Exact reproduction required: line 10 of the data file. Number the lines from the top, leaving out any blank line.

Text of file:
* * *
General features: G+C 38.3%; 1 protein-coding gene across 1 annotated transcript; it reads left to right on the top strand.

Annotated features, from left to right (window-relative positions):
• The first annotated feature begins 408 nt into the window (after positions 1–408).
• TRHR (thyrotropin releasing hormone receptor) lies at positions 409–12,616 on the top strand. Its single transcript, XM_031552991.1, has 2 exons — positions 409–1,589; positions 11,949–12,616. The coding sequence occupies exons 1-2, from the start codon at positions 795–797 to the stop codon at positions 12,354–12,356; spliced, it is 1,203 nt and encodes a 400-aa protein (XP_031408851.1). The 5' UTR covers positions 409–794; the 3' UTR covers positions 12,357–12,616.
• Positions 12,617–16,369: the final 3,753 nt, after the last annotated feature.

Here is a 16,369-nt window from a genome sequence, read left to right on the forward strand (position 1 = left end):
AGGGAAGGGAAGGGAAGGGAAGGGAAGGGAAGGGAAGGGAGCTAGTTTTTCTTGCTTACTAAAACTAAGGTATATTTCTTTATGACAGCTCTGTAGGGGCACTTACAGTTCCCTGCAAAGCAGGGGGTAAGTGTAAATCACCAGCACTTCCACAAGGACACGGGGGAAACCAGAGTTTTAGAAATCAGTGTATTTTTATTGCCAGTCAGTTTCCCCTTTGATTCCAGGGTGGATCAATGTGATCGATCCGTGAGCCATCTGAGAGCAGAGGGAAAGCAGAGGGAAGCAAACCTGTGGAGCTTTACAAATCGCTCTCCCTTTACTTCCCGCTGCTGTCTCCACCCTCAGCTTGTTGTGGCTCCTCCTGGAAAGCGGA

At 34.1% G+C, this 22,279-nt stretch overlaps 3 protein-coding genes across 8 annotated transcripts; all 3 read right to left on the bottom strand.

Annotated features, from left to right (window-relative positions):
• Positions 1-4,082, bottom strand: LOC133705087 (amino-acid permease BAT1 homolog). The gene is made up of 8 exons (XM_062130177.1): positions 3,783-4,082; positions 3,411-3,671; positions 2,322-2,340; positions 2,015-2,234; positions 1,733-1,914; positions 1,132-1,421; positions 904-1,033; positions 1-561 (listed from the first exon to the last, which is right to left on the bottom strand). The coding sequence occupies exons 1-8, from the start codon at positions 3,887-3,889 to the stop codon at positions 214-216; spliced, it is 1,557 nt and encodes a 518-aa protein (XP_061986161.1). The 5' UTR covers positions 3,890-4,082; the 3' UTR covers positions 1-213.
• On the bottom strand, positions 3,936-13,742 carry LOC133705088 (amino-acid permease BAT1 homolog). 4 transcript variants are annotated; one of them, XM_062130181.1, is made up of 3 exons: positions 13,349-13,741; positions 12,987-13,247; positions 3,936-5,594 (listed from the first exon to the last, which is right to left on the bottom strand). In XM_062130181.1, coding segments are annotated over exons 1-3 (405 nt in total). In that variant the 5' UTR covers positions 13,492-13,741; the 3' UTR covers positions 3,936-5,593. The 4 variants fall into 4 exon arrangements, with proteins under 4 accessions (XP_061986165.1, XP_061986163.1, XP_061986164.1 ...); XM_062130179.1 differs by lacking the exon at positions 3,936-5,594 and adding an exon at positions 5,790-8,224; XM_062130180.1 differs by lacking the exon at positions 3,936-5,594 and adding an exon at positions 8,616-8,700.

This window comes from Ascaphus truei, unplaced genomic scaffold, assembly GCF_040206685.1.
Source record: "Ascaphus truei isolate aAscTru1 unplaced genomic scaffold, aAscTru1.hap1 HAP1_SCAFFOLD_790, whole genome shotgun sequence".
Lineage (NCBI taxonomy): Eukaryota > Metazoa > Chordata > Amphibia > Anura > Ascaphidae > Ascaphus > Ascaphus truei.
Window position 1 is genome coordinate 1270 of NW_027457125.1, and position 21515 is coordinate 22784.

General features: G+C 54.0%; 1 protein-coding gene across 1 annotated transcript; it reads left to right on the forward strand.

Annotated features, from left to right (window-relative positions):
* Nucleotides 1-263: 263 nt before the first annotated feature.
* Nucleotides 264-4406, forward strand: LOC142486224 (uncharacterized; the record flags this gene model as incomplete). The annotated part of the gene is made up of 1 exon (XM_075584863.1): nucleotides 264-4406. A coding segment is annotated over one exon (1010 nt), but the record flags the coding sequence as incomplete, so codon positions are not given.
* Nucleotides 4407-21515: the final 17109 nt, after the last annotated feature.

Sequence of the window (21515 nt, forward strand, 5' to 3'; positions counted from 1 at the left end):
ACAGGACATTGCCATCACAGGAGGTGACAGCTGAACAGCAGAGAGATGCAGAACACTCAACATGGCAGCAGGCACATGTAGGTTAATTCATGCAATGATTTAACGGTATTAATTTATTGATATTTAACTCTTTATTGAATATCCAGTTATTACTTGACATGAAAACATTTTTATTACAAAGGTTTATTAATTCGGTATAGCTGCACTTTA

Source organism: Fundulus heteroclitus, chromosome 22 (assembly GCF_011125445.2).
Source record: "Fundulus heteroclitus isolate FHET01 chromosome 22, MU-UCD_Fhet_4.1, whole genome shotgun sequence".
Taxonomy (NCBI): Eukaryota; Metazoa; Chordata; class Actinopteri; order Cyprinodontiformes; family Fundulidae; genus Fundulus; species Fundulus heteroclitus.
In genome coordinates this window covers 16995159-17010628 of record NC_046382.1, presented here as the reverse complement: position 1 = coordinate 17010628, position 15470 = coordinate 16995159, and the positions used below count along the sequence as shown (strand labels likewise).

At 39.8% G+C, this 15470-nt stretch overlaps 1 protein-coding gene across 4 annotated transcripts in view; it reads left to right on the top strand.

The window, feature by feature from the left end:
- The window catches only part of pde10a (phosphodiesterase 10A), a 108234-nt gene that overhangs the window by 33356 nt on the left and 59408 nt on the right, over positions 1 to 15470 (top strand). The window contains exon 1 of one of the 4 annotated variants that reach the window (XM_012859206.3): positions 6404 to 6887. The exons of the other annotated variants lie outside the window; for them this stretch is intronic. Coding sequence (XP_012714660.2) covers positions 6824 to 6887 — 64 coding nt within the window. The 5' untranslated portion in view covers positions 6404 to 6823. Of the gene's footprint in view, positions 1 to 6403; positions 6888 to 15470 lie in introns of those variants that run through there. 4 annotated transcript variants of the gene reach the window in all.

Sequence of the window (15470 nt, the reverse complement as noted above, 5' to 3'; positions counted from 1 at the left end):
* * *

• Positions 1-4,082, bottom strand: LOC133705087 (amino-acid permease BAT1 homolog). The gene is made up of 8 exons (XM_062130177.1): positions 3,783-4,082; positions 3,411-3,671; positions 2,322-2,340; positions 2,015-2,234; positions 1,733-1,914; positions 1,132-1,421; positions 904-1,033; positions 1-561 (listed from the first exon to the last, which is right to left on the bottom strand). The coding sequence occupies exons 1-8, from the start codon at positions 3,887-3,889 to the stop codon at positions 214-216; spliced, it is 1,557 nt and encodes a 518-aa protein (XP_061986161.1). The 5' UTR covers positions 3,890-4,082; the 3' UTR covers positions 1-213.